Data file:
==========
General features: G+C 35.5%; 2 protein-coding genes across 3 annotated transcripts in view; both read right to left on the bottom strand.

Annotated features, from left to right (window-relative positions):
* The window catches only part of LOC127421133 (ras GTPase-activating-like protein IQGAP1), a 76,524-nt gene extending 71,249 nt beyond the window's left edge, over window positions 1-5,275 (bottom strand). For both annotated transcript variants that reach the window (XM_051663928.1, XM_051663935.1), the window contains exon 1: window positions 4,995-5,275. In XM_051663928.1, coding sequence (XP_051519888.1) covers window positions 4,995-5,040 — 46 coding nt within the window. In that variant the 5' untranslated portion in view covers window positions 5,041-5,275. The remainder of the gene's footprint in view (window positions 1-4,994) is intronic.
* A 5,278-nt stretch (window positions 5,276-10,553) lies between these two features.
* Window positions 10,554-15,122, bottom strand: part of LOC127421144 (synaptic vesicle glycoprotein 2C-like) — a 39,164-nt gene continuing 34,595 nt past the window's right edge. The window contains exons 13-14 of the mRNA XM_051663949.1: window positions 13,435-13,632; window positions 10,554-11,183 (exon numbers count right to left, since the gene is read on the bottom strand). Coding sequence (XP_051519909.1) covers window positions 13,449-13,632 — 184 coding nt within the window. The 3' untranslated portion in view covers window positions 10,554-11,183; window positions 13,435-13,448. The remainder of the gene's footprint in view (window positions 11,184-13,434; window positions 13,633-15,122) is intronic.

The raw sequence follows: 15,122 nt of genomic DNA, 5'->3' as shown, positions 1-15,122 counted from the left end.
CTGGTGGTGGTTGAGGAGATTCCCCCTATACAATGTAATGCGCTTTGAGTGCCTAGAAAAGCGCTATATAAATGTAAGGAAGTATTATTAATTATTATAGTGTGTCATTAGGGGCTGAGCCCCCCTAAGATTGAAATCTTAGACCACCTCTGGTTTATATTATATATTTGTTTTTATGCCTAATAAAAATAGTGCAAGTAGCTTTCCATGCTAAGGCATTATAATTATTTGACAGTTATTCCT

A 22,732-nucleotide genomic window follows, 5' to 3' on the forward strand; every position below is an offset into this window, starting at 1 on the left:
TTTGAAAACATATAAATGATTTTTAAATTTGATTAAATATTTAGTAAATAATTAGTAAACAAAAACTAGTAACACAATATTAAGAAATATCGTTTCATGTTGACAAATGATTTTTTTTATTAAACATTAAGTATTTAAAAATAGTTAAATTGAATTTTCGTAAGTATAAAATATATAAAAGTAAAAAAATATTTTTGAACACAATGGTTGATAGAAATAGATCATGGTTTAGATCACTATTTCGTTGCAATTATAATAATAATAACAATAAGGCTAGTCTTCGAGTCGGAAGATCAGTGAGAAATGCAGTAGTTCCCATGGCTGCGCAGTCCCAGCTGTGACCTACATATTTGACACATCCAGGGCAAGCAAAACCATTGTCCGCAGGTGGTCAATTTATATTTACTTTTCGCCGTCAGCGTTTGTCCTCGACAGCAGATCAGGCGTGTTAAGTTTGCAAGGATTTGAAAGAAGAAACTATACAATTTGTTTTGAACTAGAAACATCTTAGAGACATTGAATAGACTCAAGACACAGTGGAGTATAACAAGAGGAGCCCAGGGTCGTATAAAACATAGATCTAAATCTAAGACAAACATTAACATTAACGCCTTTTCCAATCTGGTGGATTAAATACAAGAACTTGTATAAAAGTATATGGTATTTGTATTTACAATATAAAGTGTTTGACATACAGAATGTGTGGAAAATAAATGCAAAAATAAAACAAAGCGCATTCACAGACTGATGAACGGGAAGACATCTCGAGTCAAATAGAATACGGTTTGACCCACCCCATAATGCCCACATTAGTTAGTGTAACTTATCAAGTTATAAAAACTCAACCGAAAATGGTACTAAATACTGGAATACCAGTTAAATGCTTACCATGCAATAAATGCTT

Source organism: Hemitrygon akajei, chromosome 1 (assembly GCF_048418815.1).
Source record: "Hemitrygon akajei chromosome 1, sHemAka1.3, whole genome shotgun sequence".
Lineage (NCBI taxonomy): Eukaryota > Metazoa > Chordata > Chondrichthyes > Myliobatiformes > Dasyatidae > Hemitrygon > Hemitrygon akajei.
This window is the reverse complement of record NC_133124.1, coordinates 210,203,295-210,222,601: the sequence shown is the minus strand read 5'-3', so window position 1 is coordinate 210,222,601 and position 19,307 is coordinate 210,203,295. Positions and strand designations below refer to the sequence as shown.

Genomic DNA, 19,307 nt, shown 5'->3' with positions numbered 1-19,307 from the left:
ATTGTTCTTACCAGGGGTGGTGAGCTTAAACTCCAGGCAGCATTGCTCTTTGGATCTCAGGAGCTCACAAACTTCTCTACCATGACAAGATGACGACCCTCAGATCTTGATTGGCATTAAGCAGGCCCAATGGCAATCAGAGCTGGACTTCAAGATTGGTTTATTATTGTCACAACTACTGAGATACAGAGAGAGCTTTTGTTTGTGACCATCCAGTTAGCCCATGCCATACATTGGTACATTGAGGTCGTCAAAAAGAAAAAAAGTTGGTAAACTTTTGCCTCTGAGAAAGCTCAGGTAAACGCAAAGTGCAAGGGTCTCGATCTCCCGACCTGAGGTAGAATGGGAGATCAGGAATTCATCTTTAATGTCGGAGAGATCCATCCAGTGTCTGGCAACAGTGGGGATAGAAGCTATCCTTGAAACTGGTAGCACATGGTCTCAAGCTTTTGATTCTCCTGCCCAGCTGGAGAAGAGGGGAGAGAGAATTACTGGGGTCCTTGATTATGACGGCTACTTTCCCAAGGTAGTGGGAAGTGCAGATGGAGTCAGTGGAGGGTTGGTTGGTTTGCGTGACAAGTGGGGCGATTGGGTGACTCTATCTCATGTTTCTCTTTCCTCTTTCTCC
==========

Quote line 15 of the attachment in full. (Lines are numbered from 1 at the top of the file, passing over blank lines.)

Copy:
ATTGTTCTTACCAGGGGTGGTGAGCTTAAACTCCAGGCAGCATTGCTCTTTGGATCTCAGGAGCTCACAAACTTCTCTACCATGACAAGATGACGACCCTCAGATCTTGATTGGCATTAAGCAGGCCCAATGGCAATCAGAGCTGGACTTCAAGATTGGTTTATTATTGTCACAACTACTGAGATACAGAGAGAGCTTTTGTTTGTGACCATCCAGTTAGCCCATGCCATACATTGGTACATTGAGGTCGTCAAAAAGAAAAAAAGTTGGTAAACTTTTGCCTCTGAGAAAGCTCAGGTAAACGCAAAGTGCAAGGGTCTCGATCTCCCGACCTGAGGTAGAATGGGAGATCAGGAATTCATCTTTAATGTCGGAGAGATCCATCCAGTGTCTGGCAACAGTGGGGATAGAAGCTATCCTTGAAACTGGTAGCACATGGTCTCAAGCTTTTGATTCTCCTGCCCAGCTGGAGAAGAGGGGAGAGAGAATTACTGGGGTCCTTGATTATGACGGCTACTTTCCCAAGGTAGTGGGAAGTGCAGATGGAGTCAGTGGAGGGTTGGTTGGTTTGCGTGACAAGTGGGGCGATTGGGTGACTCTATCTCATGTTTCTCTTTCCTCTTTCTCC